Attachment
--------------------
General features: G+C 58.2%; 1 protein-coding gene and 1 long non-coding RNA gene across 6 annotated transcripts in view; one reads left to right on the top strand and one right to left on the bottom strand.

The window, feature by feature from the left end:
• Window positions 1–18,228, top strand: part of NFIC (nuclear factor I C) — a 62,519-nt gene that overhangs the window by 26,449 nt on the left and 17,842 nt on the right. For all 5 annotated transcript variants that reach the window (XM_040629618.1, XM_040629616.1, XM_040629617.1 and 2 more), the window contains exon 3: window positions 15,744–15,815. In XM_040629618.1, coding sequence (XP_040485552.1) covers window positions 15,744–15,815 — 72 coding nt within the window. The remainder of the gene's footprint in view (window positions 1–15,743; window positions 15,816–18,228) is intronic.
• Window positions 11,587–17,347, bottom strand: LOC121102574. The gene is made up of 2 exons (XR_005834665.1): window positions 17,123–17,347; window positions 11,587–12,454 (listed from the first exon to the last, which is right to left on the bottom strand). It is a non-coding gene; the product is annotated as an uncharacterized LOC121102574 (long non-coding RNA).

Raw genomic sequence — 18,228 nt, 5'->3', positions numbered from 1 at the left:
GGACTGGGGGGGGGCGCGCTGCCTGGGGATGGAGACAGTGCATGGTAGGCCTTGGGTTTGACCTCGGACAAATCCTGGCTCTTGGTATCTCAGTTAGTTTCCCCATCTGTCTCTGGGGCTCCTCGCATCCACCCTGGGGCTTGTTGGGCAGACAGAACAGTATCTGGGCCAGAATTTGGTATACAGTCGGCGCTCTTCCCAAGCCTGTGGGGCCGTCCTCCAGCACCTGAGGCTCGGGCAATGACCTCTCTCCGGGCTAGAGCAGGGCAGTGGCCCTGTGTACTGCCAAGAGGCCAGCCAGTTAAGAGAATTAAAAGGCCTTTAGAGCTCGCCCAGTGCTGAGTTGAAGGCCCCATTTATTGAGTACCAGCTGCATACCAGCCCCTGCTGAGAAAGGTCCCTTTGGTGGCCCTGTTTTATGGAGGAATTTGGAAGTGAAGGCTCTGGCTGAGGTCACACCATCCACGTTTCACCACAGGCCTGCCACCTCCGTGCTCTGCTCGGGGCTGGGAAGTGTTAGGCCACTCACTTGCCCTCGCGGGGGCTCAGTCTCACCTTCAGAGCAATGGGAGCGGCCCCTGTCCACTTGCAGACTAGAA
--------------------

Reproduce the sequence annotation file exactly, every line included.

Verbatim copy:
General features: G+C 58.2%; 1 protein-coding gene and 1 long non-coding RNA gene across 6 annotated transcripts in view; one reads left to right on the top strand and one right to left on the bottom strand.

The window, feature by feature from the left end:
• Window positions 1–18,228, top strand: part of NFIC (nuclear factor I C) — a 62,519-nt gene that overhangs the window by 26,449 nt on the left and 17,842 nt on the right. For all 5 annotated transcript variants that reach the window (XM_040629618.1, XM_040629616.1, XM_040629617.1 and 2 more), the window contains exon 3: window positions 15,744–15,815. In XM_040629618.1, coding sequence (XP_040485552.1) covers window positions 15,744–15,815 — 72 coding nt within the window. The remainder of the gene's footprint in view (window positions 1–15,743; window positions 15,816–18,228) is intronic.
• Window positions 11,587–17,347, bottom strand: LOC121102574. The gene is made up of 2 exons (XR_005834665.1): window positions 17,123–17,347; window positions 11,587–12,454 (listed from the first exon to the last, which is right to left on the bottom strand). It is a non-coding gene; the product is annotated as an uncharacterized LOC121102574 (long non-coding RNA).

Raw genomic sequence — 18,228 nt, 5'->3', positions numbered from 1 at the left:
GGACTGGGGGGGGGCGCGCTGCCTGGGGATGGAGACAGTGCATGGTAGGCCTTGGGTTTGACCTCGGACAAATCCTGGCTCTTGGTATCTCAGTTAGTTTCCCCATCTGTCTCTGGGGCTCCTCGCATCCACCCTGGGGCTTGTTGGGCAGACAGAACAGTATCTGGGCCAGAATTTGGTATACAGTCGGCGCTCTTCCCAAGCCTGTGGGGCCGTCCTCCAGCACCTGAGGCTCGGGCAATGACCTCTCTCCGGGCTAGAGCAGGGCAGTGGCCCTGTGTACTGCCAAGAGGCCAGCCAGTTAAGAGAATTAAAAGGCCTTTAGAGCTCGCCCAGTGCTGAGTTGAAGGCCCCATTTATTGAGTACCAGCTGCATACCAGCCCCTGCTGAGAAAGGTCCCTTTGGTGGCCCTGTTTTATGGAGGAATTTGGAAGTGAAGGCTCTGGCTGAGGTCACACCATCCACGTTTCACCACAGGCCTGCCACCTCCGTGCTCTGCTCGGGGCTGGGAAGTGTTAGGCCACTCACTTGCCCTCGCGGGGGCTCAGTCTCACCTTCAGAGCAATGGGAGCGGCCCCTGTCCACTTGCAGACTAGAA